Construction loans are designed to assist people who need finance to get a house built. They’re structured slightly differently from conventional home loans to allow for the extended time it takes to build a home. Read on to learn all about construction loans, how they work and why they might be right for you with Savvy.
Construction loans are home loans designed specifically for people wanting to build their own home. The main difference between them and a conventional home loan is that construction loans in Australia are paid in stages directly to the builder, rather than being paid to the borrower.
Typically, a 5% deposit is paid to the builder and approximately another 20% of the purchase price as each stage is reached. These payments are known as progress payments. Construction loan rates are usually slightly higher than variable rate loans and can either be variable or fixed interest-only loans.
Quite often, the loan only extends until construction is complete and either the loan is paid off, refinanced or reverts to a standard principal and interest home loan with a variable interest rate.
The finance options you have depend on whether you already own land and wish to build on it, if you want to buy a parcel of land and build later or choose to go with a house and land package.
If you already own land: you’ll just need a loan to cover the construction cost of your home. Choose from a variable or fixed interest rate construction loan, either paying interest-only or principal and interest. Loans on which you pay the principal and interest from the beginning of the agreement work out to be cheaper than those with interest-only periods. Low doc construction loans are also available for self-employed applicants who aren’t able to supply two years’ worth of tax returns.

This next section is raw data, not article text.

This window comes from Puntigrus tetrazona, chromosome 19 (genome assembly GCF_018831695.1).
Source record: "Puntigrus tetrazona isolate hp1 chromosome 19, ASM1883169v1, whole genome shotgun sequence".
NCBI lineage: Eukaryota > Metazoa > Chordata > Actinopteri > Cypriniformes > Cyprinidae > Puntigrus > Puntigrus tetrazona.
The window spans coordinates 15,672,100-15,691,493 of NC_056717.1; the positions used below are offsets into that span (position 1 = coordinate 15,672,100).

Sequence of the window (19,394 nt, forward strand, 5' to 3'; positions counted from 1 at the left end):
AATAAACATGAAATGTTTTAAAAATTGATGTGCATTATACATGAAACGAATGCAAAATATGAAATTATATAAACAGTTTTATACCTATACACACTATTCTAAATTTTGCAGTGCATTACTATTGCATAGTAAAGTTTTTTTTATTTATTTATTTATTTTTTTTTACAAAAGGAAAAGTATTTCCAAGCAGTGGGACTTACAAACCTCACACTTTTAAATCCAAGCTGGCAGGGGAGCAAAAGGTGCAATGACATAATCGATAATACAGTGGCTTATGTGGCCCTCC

If you wish to buy land and build later: construction loans usually have a time limit (between six and 18 months), so if you wish to buy land and wait to build, a construction loan may not be the best option for you at the beginning of your journey. You may need to first get an investment or loan to buy your vacant land and either get a second construction loan when you’re ready to build or refinance your investment loan to a construction loan down the track. Compare your options with Savvy and talk to your lender about the best option available for your personal circumstances.
If you’re after a house and land package: some property developers team up with builders to offer house and land packages, where one loan covers both the purchase of your land and the construction of your house. These construction home loan packages offer the convenience of just dealing with one lender for all your finance needs, but they may not always offer the best construction loan rates in Australia. Make sure you compare home loan packages before committing to the one recommended by your builder, as construction loan rates do vary widely and there’s plenty of competition to ensure there are always affordable offers on the market.
Lending criteria do vary between different financiers, but most will require a deposit of between 5% and 10% of the amount you wish to borrow, although others may require up to 20%. Lenders will calculate your loan-to-value ratio (LVR) as part of assessing your construction loan application. Your LVR is calculated by dividing the estimated value of your home once it’s built by the deposit you can provide and multiplying this figure by 100.